14 Songs, 50 Minutes

EDITORS’ NOTES

Philly’s Man Man has slowly evolved into a tighter, more focused version of itself, and on the band's fourth album, Life Fantastic, it has just about nailed a perfect balance between perpetrating beloved artistic chaos and making well-honed, impactful art. There’s less of a gypsy-hoedown aesthetic here, but the group has kept its junkyard-punk vaudeville vibe with stomping, swinging rhythms and a cleaner production that lets its arsenal of instruments (strings, pianos, horns, organ, guitars, marimbas, and amazing percussion) speak as loudly as necessary. Lyrically, it’s all bad news: Honus Honus growls about relationships gone bad and depression on tracks like the lovely, waltzing “Steak Knives,” the roaring “Dark Arts," and the unnervingly jaunty “Knuckles Down.” “Haute Tropique” is about a serial killer who alternately cannibalizes and, er, repurposes his victims. Honus’ wordplay almost renders the tune comical: “Two monks from a deli/he sriracha'd in jelly/and made a corset out of ‘em for his belly!” Man Man continues to surprise and delight, and now the band does it with less distraction—a very good thing.

EDITORS’ NOTES

Philly’s Man Man has slowly evolved into a tighter, more focused version of itself, and on the band's fourth album, Life Fantastic, it has just about nailed a perfect balance between perpetrating beloved artistic chaos and making well-honed, impactful art. There’s less of a gypsy-hoedown aesthetic here, but the group has kept its junkyard-punk vaudeville vibe with stomping, swinging rhythms and a cleaner production that lets its arsenal of instruments (strings, pianos, horns, organ, guitars, marimbas, and amazing percussion) speak as loudly as necessary. Lyrically, it’s all bad news: Honus Honus growls about relationships gone bad and depression on tracks like the lovely, waltzing “Steak Knives,” the roaring “Dark Arts," and the unnervingly jaunty “Knuckles Down.” “Haute Tropique” is about a serial killer who alternately cannibalizes and, er, repurposes his victims. Honus’ wordplay almost renders the tune comical: “Two monks from a deli/he sriracha'd in jelly/and made a corset out of ‘em for his belly!” Man Man continues to surprise and delight, and now the band does it with less distraction—a very good thing.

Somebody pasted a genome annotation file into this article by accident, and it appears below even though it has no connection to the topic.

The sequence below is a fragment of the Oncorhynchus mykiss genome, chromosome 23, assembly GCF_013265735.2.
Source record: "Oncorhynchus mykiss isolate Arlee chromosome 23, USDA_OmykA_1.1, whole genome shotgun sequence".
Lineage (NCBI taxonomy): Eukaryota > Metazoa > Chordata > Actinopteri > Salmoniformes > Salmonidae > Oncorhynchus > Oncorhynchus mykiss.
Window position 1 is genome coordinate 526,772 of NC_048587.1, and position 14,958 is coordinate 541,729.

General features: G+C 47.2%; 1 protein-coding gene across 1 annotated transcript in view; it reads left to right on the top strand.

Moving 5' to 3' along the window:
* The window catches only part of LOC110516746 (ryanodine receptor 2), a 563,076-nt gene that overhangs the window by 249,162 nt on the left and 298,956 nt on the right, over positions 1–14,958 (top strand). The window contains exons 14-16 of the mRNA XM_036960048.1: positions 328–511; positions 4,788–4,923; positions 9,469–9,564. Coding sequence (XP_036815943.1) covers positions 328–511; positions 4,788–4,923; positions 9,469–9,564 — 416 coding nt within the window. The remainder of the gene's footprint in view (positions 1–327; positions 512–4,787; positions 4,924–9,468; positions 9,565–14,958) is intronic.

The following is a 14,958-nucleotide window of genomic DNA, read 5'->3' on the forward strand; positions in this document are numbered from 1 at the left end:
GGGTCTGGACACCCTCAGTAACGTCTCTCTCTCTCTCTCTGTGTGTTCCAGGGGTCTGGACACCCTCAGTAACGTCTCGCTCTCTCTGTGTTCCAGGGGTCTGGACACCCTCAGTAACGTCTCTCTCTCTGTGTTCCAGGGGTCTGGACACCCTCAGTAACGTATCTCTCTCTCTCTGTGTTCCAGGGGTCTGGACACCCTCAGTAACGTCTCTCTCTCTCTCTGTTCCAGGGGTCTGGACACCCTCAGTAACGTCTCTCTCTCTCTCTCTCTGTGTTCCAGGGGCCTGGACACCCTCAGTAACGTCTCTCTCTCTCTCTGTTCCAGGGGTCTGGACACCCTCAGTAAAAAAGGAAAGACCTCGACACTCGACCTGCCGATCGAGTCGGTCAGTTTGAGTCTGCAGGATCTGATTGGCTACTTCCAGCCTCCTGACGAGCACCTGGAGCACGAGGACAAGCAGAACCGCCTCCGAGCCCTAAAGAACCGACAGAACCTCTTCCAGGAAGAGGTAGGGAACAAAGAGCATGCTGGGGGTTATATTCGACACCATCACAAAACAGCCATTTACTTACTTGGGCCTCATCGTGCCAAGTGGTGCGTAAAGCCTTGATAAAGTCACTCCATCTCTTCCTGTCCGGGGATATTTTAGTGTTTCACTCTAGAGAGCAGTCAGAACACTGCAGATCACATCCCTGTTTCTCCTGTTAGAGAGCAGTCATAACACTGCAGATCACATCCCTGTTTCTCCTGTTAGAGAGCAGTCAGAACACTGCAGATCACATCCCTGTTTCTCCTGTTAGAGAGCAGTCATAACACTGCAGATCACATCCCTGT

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About Man Man

Based in Philadelphia but also spending time in New York, Man Man formed with members Honus Honus (vocals/synthesizer), Tiberius Lyn (drums), Clint Killingsworth (bass), and Steven Dufala (guitar/trumpet). Man Man made their album debut in 2004 with The Man in a Blue Turban with a Face, and Six Demon Bag followed in 2006 with Lyn replaced by new drummer and songwriter Pow Wow (Chris Powell). As they established themselves over the next few years, the eclectic quartet welcomed Brown Sugar (Adam Schatz) and Shono Murphy (Bryan Murphy) to their line-up after the exit of Killingsworth and Dufal, and played shows with artists such as Cat Power, Adam Green, Mirah, U.S. Maple, Aereogramme, Need New Body, and Bardo Pond. Over the course of 2008’s Rabbit Habits, 2011’s Life Fantastic, and 2013's Oni Oni Pond, the band segued into a more standard pop approach without compromising its bizarre musical style. ~ MacKenzie Wilson

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